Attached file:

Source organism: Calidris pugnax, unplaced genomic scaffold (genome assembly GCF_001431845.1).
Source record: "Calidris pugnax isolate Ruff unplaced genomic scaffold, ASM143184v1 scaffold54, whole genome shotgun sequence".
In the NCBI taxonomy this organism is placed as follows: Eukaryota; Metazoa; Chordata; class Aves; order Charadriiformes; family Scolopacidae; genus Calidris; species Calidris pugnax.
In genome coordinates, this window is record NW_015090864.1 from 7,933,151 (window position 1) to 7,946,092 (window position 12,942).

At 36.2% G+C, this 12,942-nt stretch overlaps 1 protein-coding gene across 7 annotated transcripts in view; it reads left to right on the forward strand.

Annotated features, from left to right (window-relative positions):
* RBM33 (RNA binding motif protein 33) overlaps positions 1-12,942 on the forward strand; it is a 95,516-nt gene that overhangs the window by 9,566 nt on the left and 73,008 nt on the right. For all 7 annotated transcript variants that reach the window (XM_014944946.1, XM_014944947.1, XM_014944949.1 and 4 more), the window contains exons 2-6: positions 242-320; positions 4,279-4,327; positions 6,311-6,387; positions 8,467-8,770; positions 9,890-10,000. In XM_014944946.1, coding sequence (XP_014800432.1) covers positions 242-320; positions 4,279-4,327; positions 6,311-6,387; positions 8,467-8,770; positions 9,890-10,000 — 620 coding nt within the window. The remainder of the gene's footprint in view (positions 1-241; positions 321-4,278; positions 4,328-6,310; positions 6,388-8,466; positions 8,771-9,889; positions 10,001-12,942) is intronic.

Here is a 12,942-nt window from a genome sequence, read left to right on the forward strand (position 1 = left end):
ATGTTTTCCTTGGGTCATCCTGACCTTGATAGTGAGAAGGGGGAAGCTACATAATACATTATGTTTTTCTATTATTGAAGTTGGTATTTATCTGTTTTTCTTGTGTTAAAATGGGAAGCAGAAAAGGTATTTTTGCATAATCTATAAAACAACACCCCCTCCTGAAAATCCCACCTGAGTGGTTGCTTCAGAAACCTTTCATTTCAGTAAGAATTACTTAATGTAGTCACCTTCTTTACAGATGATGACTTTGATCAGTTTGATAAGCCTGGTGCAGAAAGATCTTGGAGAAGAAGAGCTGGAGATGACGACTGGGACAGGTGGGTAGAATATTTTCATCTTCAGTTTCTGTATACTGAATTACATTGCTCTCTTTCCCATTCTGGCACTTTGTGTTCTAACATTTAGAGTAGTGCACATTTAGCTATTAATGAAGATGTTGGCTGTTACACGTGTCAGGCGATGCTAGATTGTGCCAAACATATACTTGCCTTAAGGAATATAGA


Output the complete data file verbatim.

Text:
Source organism: Calidris pugnax, unplaced genomic scaffold (genome assembly GCF_001431845.1).
Source record: "Calidris pugnax isolate Ruff unplaced genomic scaffold, ASM143184v1 scaffold54, whole genome shotgun sequence".
In the NCBI taxonomy this organism is placed as follows: Eukaryota; Metazoa; Chordata; class Aves; order Charadriiformes; family Scolopacidae; genus Calidris; species Calidris pugnax.
In genome coordinates, this window is record NW_015090864.1 from 7,933,151 (window position 1) to 7,946,092 (window position 12,942).

At 36.2% G+C, this 12,942-nt stretch overlaps 1 protein-coding gene across 7 annotated transcripts in view; it reads left to right on the forward strand.

Annotated features, from left to right (window-relative positions):
* RBM33 (RNA binding motif protein 33) overlaps positions 1-12,942 on the forward strand; it is a 95,516-nt gene that overhangs the window by 9,566 nt on the left and 73,008 nt on the right. For all 7 annotated transcript variants that reach the window (XM_014944946.1, XM_014944947.1, XM_014944949.1 and 4 more), the window contains exons 2-6: positions 242-320; positions 4,279-4,327; positions 6,311-6,387; positions 8,467-8,770; positions 9,890-10,000. In XM_014944946.1, coding sequence (XP_014800432.1) covers positions 242-320; positions 4,279-4,327; positions 6,311-6,387; positions 8,467-8,770; positions 9,890-10,000 — 620 coding nt within the window. The remainder of the gene's footprint in view (positions 1-241; positions 321-4,278; positions 4,328-6,310; positions 6,388-8,466; positions 8,771-9,889; positions 10,001-12,942) is intronic.

Here is a 12,942-nt window from a genome sequence, read left to right on the forward strand (position 1 = left end):
ATGTTTTCCTTGGGTCATCCTGACCTTGATAGTGAGAAGGGGGAAGCTACATAATACATTATGTTTTTCTATTATTGAAGTTGGTATTTATCTGTTTTTCTTGTGTTAAAATGGGAAGCAGAAAAGGTATTTTTGCATAATCTATAAAACAACACCCCCTCCTGAAAATCCCACCTGAGTGGTTGCTTCAGAAACCTTTCATTTCAGTAAGAATTACTTAATGTAGTCACCTTCTTTACAGATGATGACTTTGATCAGTTTGATAAGCCTGGTGCAGAAAGATCTTGGAGAAGAAGAGCTGGAGATGACGACTGGGACAGGTGGGTAGAATATTTTCATCTTCAGTTTCTGTATACTGAATTACATTGCTCTCTTTCCCATTCTGGCACTTTGTGTTCTAACATTTAGAGTAGTGCACATTTAGCTATTAATGAAGATGTTGGCTGTTACACGTGTCAGGCGATGCTAGATTGTGCCAAACATATACTTGCCTTAAGGAATATAGA